Velocipedes are two-wheeled, human-powered vehicles similar to old-fashioned bicycles.

The keir is a bicycle or velocipede race that takes place on a track, similar to the keirin race that developed in Japan in the early twentieth century. The first laps are paced to ensure all racers achieve a shared starting speed before the final sprint for victory begins.

Finally, manotte is a uniquely Serenian slur used to insult a woman for behaving or appearing like a man.

I hope this post helps readers consider language and made-up words in a new light. Please note: even though I included “velocipede” in my TVR glossary, it is an actual word in the English language. You say it like this: vuh-la-suh-peed. Go ride one sometime!





Happy Monday! The next FlashDogs flash fiction anthology, TIME, is up and available for pre-order. I have two stories in here, one co-written with Tamara Shoemaker. I also donate my time for formatting for The FlashDogs.

The proceeds of these anthologies go to an international literacy charity. Learn more about The FlashDogs here. You can also get fantastic merch from their website.

The fabulous FlashDogs art is by Tamara Rogers:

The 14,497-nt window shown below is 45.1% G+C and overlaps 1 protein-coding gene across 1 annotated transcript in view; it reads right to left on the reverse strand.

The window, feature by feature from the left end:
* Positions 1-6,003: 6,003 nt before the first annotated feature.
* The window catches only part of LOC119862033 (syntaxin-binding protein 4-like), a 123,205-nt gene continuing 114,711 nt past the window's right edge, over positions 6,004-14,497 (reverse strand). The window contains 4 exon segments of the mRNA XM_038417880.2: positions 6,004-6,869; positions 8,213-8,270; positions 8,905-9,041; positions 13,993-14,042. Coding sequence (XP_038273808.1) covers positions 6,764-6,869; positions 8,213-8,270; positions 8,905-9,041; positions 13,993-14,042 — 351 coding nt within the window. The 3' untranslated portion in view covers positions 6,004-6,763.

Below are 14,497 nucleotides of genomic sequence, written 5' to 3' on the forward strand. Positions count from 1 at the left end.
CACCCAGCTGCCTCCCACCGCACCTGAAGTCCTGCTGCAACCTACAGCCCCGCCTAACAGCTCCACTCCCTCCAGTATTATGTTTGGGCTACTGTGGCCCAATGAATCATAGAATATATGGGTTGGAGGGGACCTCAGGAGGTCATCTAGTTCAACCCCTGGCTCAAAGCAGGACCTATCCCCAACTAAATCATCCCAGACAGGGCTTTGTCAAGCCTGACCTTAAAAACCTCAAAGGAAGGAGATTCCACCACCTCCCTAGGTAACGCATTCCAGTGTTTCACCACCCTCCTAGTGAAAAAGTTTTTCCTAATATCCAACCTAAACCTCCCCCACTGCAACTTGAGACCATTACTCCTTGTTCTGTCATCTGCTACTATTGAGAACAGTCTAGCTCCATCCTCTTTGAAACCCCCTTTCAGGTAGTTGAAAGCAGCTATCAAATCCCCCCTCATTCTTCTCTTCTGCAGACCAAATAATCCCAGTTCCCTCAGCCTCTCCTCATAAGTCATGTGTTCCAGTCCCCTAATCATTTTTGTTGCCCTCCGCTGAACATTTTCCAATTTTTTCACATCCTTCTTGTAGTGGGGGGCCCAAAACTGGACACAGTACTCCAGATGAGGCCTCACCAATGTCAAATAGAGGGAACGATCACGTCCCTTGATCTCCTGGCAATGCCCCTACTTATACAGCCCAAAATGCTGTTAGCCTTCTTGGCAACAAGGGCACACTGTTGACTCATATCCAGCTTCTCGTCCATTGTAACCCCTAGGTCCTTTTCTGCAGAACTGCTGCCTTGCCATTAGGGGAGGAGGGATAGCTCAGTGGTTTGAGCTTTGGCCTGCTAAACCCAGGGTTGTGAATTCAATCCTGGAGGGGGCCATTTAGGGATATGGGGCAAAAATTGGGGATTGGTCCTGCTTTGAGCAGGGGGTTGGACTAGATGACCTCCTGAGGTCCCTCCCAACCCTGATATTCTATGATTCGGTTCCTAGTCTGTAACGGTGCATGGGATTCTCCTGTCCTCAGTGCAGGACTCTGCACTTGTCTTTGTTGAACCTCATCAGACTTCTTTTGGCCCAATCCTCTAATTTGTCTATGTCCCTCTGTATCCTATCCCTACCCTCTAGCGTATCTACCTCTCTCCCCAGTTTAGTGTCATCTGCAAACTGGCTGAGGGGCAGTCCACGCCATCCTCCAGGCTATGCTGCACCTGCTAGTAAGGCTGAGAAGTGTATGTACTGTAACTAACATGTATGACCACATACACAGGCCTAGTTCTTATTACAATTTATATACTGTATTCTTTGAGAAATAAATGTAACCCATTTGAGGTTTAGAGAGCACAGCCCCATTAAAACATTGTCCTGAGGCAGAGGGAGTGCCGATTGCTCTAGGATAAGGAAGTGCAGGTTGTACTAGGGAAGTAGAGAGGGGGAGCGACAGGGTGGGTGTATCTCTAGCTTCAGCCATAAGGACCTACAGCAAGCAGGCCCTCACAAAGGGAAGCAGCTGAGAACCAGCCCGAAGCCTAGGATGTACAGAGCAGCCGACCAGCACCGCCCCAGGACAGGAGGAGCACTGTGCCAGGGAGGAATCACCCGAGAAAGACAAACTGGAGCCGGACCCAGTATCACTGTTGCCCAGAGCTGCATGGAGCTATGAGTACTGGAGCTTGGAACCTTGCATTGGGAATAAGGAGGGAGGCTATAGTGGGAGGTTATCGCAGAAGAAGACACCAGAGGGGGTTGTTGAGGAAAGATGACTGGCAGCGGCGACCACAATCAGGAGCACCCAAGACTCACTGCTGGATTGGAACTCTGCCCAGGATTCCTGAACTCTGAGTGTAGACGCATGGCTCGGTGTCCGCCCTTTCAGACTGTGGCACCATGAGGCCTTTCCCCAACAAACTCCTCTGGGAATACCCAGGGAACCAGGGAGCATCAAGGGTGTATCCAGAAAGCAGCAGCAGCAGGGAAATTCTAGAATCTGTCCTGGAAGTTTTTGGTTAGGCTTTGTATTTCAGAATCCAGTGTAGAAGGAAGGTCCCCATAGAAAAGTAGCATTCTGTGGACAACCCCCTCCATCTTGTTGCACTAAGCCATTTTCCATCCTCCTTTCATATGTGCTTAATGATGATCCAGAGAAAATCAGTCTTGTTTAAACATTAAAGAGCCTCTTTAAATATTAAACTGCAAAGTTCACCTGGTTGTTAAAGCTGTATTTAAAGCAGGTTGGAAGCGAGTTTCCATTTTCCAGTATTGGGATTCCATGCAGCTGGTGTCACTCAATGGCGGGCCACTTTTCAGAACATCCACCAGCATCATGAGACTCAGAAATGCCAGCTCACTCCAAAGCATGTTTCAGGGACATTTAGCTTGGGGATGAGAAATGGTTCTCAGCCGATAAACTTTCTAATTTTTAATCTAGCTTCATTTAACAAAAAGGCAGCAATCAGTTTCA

TIME Ebook Cover

“Time may wait for no man, but The FlashDogs shepherd it with aplomb in their third anthology of flash fiction. Let this intrepid pack of cutting-edge writers fill your mind—and your hours—with their super-short stories of past, present, and future. Featuring an impressive roster of flash-fictioneers old and new, this collection has a bit of everything–romance, dystopia, comedy, tragedy–all spread across a changing timescape inspired by three photographs.”

Summer of Super Short Stories Week Six

Week Six prompts are up over at Luminous Creatures Press. This week we head into magical territory with an evocative image and a phrase prompt straight out of The Gantean: “six crystal pillars.”

The six crystal pillars in The Gantean are huge, colored spires that are the anchor points of the hexagonal walls that gird the High Palace of Lethemia. They have lots of magical energy and mystique. Each one has a cavern garden carved into its top.

Here are the prompts. You can submit a story of up to 350 words over at LCP.

“six crystal pillars”

magic stone

Image credit: Untitled by Julian Povey Flickr CC 2.0 
Image has not been altered from its original form.


Summer of Super Short Stories, Week 5

Prompts are up for LCP’s fifth week of summer story writing fun. This week the mood shifts darker, with an image and a line prompt that evoke possible horror stories in my mind. I picked the line prompt by doing a word search for “fear” in The Gantean‘s manuscript. Then I selected a likely phrase from the many options.

Post your stories of 350 words or less in reply to this post on LCP’s site. Flash fiction marvel Nancy Chenier is judging. Here are the prompts:

“this creeping fear”

Anthropomorphic Roots

Image credit: Anthropomorphic Roots by Mike DelGuadio flickr CC 2.0
Image has not been altered from its original form.